Number of Downlaods: 14
Published Date: Dec 9, 1998
Adil Najam, SDPI
Background on the CSD
The Commission on Sustainable Development (CSD) was set up following the United Nations Conference on Environment and Development (UNCED; held in Rio de Janeiro, Brazil in 1992). The CSD meets annually in New York. The Department of Policy Coordination and Sustainable Development (DPCSD) in the United Nations Headquarters in New York serves as the secretariat for the CSD. The CSD was established to serve two key functions:
· To monitor the implementation of Agenda 21 (the Plan of Action adopted at UNCED).
· To provide a policy forum for discussion of emerging issues relating to sustainable development.
Agenda 21—which was one of the principal outcomes of UNCED—is a 40 chapter document outlining actions that countries should take to incorporate environment and natural resources issues in their development planning. Substantive areas covered by Agenda 21 include climate change, depletion of the ozone layer, air and water pollution, desertification, deforestation, soil loss, toxic wastes, depletion of stocks of fish, etc. It also considers underlying patterns of development which cause stress to the environment, such as poverty, the external debt of developing countries, unsustainable patterns of consumption and production, the structure of the international economy, demographic pressures, etc.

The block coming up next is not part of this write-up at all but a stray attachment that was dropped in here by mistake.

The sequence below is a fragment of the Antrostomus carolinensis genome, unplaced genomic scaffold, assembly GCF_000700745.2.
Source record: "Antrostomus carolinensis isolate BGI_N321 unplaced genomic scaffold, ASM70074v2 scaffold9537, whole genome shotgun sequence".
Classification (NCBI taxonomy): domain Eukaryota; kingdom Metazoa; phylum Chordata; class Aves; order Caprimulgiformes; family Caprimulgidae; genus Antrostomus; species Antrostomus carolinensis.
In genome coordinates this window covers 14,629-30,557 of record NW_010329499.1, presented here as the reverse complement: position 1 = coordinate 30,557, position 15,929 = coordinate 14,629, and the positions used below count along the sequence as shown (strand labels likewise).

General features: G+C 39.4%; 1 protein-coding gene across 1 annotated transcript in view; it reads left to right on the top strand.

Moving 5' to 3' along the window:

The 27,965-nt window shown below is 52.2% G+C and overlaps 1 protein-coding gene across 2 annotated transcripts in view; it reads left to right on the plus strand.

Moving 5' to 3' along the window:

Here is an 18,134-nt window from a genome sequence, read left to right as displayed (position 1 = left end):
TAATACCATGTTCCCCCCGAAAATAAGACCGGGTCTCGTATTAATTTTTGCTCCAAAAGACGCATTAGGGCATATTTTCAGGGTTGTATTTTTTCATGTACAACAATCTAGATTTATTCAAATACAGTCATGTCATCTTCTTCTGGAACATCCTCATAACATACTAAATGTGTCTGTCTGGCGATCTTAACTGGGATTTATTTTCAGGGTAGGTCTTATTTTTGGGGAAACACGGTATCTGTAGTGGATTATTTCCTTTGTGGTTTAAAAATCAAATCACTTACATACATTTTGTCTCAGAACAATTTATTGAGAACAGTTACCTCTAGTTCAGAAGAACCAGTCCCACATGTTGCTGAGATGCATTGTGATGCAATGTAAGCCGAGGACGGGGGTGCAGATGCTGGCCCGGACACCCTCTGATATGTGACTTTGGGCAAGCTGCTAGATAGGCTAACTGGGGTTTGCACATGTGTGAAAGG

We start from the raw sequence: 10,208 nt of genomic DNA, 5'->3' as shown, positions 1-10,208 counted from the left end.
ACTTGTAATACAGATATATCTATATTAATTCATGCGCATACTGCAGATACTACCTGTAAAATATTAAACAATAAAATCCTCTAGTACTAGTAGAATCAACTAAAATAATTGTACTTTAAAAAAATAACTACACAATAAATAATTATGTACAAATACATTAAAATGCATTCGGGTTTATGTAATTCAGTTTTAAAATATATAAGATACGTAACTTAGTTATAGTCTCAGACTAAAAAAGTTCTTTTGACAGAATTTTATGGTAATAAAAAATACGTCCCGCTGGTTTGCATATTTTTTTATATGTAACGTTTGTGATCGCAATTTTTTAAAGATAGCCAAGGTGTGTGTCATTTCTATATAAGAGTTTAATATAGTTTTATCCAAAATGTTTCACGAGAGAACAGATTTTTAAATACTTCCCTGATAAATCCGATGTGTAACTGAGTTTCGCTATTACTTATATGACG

Rio + 5
1997 marked the fifth anniversary of UNCED as well as of the CSD. The fifth session of the CSD was part of a series of events and meetings (including a special session of the United Nations General Assembly) which were popularly referred to as “Rio + 5”. This elaborate review of the implementation of the “UNCED Agenda” at the five-year mark was a sobering rather than a celebratory experience. Although a number of individual countries reported significant achievements at the domestic level, the general consensus was that the promise of a global compact on sustainable development that had been proclaimed at Rio has remained unfulfilled. In particular, the developing countries (South) were critical of the industrialized countries (North) for not having provided the type of financial and technological support that had been envisaged at UNCED. The discussions during the 1998 session of the CSD are likely to be heavily influenced by the debates of 1997.